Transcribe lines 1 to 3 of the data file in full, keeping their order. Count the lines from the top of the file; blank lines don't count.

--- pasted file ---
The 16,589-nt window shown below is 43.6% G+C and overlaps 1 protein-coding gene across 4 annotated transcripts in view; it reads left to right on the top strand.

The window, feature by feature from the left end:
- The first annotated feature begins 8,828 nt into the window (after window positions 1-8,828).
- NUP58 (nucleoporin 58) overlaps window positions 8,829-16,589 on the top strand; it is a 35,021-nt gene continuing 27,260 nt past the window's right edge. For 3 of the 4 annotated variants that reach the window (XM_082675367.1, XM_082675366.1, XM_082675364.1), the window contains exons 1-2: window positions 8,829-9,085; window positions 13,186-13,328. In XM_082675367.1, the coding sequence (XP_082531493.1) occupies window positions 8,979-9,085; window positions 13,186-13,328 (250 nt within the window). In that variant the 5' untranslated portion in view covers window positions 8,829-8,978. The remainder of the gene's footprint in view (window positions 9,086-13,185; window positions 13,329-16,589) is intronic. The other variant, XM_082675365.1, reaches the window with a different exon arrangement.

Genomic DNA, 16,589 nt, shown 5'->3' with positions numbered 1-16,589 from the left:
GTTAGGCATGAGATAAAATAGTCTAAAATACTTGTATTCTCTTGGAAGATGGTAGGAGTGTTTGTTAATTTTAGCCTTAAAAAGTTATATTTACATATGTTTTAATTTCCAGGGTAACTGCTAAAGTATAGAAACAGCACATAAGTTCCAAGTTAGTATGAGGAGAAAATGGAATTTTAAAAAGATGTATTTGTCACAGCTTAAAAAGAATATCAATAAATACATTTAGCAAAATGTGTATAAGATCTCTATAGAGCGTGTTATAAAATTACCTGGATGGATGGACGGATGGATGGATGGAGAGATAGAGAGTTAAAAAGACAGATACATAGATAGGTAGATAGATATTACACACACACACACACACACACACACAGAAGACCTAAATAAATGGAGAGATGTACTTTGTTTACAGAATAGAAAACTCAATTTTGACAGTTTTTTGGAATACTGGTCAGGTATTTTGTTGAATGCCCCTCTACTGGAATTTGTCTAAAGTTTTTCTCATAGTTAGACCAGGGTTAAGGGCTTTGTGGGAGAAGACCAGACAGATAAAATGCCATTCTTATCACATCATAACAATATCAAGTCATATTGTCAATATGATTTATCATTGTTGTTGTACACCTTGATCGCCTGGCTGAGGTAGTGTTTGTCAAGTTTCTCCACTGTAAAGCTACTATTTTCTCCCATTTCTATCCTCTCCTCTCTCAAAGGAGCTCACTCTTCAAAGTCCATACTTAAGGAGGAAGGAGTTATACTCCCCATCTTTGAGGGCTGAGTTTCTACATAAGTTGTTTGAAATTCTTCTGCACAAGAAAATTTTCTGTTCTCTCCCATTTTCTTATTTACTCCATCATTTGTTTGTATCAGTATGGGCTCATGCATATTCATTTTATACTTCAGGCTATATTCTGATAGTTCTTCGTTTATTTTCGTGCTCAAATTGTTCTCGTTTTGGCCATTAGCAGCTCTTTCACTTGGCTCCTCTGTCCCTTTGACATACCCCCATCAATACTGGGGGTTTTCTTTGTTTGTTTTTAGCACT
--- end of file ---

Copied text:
The 16,589-nt window shown below is 43.6% G+C and overlaps 1 protein-coding gene across 4 annotated transcripts in view; it reads left to right on the top strand.

The window, feature by feature from the left end:
- The first annotated feature begins 8,828 nt into the window (after window positions 1-8,828).